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The steps that some major touring acts—including the Foo Fighters, Ke$ha, and Janet Jackson—have taken to control and own photojournalists' work at their concerts have become so controversial that over the past several weeks I've felt compelled to blog about the subject not just once, but twice. In that debate, the speculation has been that the next step would be for musicians to demand approval (and ownership?) of written reviews—but it seems that the next battleground is graphic design, just as a major new exhibit of work in the field opens at the Walker Art Center.
At issue is a contest run by the reelection campaign of President Barack Obama. The Art Works Poster Contest "invites artists from across the country to volunteer their creativity to support President Obama's plan to create jobs now, and his re-election campaign to keep fighting for jobs for the next four years." Submissions will be narrowed down to to 12 finalists, which will then be put to a vote. "Three winners will receive a framed print of their poster signed by President Obama and a limited edition of their poster will be sold in the
Not bad, right? Sounds like a fairly typical contest. But AIGA—the professional association for design—has taken exception to the contest, on the grounds that graphic designers of the caliber likely to win this contest are professionals who deserve to be compensated for their work before they do it, not after (and only potentially, at that). In an open letter to Obama, AIGA executive director Richard Grefé writes,
The Art Works poster contest asks designers to work speculatively, creating designs without compensation for an activity that has value to a potential client, against established global principles in communication design. We are quite certain that public relations consultants, political consultants, networks, telecommunication providers and advertising media are not asked to donate their services and turn their ideas, research and work over to a campaign that is poised to raise $1 billion without compensation. This demonstrated lack of respect for the value of creative endeavors is exacerbated by the stipulation that ownership of all the creative property submitted, whether or not selected, is transferred to the campaign. And it is particularly contemptuous to ask the creative community to donate their services in support of a jobs program for other American workers.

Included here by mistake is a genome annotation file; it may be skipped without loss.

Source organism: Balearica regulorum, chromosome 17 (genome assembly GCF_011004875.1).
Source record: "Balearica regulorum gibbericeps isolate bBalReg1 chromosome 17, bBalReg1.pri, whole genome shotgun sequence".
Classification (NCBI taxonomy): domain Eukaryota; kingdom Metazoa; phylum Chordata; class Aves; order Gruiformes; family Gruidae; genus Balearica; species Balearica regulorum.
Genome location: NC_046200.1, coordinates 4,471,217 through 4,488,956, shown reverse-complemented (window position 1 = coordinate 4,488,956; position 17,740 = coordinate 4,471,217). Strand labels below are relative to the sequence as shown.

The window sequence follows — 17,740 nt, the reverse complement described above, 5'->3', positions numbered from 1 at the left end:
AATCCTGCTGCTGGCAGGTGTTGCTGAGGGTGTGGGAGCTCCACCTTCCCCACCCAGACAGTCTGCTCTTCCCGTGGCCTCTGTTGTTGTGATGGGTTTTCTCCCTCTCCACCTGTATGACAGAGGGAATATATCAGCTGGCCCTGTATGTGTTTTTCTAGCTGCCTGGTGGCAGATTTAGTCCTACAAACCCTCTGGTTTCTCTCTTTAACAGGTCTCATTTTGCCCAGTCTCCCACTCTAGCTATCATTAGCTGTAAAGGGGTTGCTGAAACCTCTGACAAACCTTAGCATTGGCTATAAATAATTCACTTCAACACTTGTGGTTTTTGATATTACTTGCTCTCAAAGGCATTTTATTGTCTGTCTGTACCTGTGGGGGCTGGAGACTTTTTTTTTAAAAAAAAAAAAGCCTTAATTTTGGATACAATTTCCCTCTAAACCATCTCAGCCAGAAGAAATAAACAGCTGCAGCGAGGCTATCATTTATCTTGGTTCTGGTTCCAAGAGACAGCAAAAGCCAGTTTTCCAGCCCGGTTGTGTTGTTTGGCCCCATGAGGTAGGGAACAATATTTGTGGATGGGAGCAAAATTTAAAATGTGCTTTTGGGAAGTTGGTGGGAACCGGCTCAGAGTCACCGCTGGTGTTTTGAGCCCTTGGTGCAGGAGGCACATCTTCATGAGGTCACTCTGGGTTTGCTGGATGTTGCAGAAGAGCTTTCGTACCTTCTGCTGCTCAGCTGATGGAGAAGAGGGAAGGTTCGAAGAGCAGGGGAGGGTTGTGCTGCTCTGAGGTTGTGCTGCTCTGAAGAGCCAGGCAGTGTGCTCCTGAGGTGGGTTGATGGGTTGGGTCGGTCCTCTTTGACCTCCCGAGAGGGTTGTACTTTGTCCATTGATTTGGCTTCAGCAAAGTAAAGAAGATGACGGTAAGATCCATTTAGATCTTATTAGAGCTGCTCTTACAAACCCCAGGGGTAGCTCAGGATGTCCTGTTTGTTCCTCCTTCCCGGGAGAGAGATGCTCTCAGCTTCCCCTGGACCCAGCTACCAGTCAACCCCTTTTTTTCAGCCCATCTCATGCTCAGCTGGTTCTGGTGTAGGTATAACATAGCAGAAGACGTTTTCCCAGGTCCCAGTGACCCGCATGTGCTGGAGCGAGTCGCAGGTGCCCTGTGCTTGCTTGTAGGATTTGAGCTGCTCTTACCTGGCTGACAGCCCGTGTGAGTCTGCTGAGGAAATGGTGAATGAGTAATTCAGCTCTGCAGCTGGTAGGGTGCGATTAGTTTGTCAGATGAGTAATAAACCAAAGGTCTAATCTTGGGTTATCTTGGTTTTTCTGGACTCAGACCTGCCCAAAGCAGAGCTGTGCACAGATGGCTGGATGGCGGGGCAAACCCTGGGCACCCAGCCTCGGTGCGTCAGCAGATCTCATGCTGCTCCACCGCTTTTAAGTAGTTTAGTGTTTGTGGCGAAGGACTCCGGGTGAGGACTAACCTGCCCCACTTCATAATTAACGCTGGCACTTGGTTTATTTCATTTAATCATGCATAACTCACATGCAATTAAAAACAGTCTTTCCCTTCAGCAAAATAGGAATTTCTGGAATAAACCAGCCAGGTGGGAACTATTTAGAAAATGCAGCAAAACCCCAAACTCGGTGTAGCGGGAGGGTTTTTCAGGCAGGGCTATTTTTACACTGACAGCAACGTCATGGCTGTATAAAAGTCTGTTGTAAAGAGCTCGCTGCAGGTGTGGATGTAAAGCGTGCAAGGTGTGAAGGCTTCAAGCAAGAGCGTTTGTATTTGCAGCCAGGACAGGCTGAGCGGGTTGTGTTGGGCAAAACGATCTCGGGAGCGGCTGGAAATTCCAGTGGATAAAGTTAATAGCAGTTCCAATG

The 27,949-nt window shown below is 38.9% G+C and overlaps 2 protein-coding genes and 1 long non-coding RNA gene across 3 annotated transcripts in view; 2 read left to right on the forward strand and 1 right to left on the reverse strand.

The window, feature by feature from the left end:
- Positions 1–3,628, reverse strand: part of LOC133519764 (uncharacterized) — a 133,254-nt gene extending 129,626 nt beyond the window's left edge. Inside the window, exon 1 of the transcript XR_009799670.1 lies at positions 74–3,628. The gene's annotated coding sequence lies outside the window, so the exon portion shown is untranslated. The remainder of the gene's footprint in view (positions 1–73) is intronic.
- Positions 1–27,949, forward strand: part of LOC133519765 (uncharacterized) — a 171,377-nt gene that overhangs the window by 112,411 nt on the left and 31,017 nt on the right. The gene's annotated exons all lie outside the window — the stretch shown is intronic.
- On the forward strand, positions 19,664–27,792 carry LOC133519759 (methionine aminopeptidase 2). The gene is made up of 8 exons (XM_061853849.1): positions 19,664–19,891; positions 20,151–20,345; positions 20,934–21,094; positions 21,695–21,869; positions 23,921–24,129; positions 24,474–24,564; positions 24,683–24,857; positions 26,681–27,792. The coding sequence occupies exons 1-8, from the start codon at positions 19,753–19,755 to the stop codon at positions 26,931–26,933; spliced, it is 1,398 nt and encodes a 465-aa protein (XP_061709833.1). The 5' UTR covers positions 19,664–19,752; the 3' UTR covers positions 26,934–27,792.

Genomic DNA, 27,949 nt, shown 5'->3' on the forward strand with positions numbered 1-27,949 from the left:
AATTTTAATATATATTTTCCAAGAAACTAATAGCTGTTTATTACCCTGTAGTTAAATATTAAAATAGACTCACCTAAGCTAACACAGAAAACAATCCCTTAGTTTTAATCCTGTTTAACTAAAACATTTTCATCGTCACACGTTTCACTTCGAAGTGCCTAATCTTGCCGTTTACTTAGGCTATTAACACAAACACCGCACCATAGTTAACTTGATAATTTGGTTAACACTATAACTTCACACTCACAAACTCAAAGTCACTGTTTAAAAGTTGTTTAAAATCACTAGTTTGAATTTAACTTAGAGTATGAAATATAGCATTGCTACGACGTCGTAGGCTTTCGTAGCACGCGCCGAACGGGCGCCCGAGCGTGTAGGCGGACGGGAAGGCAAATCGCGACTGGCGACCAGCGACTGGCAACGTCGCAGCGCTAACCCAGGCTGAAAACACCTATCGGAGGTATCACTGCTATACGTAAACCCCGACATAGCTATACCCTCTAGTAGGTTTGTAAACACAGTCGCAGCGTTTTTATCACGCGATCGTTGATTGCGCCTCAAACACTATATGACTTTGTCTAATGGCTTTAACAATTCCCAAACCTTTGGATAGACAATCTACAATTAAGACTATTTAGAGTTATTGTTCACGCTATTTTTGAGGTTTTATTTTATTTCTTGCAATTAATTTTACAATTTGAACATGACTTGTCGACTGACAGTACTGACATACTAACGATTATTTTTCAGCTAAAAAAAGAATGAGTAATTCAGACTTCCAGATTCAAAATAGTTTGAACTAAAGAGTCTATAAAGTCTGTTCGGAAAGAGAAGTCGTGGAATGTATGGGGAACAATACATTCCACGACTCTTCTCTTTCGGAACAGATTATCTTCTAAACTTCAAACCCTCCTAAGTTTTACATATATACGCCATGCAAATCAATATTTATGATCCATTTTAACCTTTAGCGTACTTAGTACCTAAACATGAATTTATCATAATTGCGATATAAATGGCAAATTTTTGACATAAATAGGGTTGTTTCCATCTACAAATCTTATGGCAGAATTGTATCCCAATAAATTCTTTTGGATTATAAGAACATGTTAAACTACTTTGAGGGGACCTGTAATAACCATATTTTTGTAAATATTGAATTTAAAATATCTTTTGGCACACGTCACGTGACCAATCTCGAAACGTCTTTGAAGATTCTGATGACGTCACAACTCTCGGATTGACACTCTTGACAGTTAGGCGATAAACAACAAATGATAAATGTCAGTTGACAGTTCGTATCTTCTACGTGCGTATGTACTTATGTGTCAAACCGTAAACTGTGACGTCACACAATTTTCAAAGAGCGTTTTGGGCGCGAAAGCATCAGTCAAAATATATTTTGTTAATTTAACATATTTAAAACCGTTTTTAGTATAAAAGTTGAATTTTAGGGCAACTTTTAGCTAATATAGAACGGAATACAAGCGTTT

That last line is a zinger, isn't it? The background here is that requests for proposals created on spec have long been a sore spot among architects and designers. This is far from the first design contest to request that professionals essentially complete the job—or at least a good chunk of it—on spec in anticipation of perhaps winning the contract. What makes this one different is the prominence of the client, the bitter irony of the theme, and perhaps a rising tide of resolve among designers to resist this kind of arrangement.
A further irony may be that it's precisely the currently tight economy that is raising design professionals' hackles: in rummier times, they could afford to do some work on spec, subsidized by other paying contracts. Now, designers, photographers, and other creative professionals feel like the vise is being tightened at exactly the moment they can least afford to work for free.